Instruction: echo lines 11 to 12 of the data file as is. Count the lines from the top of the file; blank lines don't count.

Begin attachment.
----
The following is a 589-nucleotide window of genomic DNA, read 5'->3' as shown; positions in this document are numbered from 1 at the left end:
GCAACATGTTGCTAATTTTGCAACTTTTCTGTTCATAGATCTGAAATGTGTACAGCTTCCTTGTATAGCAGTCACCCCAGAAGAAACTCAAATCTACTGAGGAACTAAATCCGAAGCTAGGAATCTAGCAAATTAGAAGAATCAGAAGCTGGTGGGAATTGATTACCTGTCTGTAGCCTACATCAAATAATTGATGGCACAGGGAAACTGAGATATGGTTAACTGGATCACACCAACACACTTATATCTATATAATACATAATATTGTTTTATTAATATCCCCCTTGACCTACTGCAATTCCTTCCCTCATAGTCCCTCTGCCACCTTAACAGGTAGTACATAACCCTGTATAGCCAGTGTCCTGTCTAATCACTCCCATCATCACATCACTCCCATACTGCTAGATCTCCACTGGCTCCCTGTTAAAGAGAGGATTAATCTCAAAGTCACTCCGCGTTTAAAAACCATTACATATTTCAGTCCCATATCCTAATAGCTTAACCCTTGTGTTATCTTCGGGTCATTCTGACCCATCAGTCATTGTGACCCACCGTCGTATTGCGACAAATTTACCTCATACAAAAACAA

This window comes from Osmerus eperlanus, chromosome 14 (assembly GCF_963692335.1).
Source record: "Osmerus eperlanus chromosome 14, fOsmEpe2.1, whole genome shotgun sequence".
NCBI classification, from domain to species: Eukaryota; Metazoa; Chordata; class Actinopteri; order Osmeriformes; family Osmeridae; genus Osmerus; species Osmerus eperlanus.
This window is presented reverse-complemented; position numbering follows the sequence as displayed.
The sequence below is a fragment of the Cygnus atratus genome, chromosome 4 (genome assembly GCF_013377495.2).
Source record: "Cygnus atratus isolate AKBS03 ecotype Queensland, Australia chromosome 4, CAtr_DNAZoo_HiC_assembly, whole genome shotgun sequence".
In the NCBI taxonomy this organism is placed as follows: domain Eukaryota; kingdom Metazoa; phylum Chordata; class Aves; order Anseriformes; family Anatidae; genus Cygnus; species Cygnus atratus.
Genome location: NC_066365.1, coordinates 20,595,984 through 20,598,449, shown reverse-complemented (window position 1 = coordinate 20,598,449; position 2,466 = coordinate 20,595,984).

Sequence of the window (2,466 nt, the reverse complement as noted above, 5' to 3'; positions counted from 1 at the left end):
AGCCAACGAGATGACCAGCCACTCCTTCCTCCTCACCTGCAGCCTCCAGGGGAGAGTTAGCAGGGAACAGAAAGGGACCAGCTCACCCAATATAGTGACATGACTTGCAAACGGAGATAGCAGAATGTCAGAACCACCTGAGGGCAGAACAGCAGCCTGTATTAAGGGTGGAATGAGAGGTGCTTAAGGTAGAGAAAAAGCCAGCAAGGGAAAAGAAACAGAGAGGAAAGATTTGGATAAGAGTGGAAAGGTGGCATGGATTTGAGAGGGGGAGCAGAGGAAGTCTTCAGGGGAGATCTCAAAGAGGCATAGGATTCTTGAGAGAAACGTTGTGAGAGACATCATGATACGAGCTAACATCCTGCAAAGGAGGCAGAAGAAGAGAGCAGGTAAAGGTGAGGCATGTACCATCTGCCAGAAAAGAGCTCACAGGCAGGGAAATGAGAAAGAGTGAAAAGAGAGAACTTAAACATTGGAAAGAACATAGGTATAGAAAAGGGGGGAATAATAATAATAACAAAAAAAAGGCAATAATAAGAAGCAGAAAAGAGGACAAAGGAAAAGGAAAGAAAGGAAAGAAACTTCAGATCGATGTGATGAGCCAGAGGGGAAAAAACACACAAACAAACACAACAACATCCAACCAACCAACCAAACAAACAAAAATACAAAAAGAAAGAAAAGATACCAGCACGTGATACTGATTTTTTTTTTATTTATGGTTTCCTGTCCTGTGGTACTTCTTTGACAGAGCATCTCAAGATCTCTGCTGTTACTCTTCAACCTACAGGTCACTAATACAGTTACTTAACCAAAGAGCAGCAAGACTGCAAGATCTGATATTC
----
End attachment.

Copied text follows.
Sequence of the window (2,466 nt, the reverse complement as noted above, 5' to 3'; positions counted from 1 at the left end):
AGCCAACGAGATGACCAGCCACTCCTTCCTCCTCACCTGCAGCCTCCAGGGGAGAGTTAGCAGGGAACAGAAAGGGACCAGCTCACCCAATATAGTGACATGACTTGCAAACGGAGATAGCAGAATGTCAGAACCACCTGAGGGCAGAACAGCAGCCTGTATTAAGGGTGGAATGAGAGGTGCTTAAGGTAGAGAAAAAGCCAGCAAGGGAAAAGAAACAGAGAGGAAAGATTTGGATAAGAGTGGAAAGGTGGCATGGATTTGAGAGGGGGAGCAGAGGAAGTCTTCAGGGGAGATCTCAAAGAGGCATAGGATTCTTGAGAGAAACGTTGTGAGAGACATCATGATACGAGCTAACATCCTGCAAAGGAGGCAGAAGAAGAGAGCAGGTAAAGGTGAGGCATGTACCATCTGCCAGAAAAGAGCTCACAGGCAGGGAAATGAGAAAGAGTGAAAAGAGAGAACTTAAACATTGGAAAGAACATAGGTATAGAAAAGGGGGGAATAATAATAATAACAAAAAAAAGGCAATAATAAGAAGCAGAAAAGAGGACAAAGGAAAAGGAAAGAAAGGAAAGAAACTTCAGATCGATGTGATGAGCCAGAGGGGAAAAAACACACAAACAAACACAACAACATCCAACCAACCAACCAAACAAACAAAAATACAAAAAGAAAGAAAAGATACCAGCACGTGATACTGATTTTTTTTTTATTTATGGTTTCCTGTCCTGTGGTACTTCTTTGACAGAGCATCTCAAGATCTCTGCTGTTACTCTTCAACCTACAGGTCACTAATACAGTTACTTAACCAAAGAGCAGCAAGACTGCAAGATCTGATATTC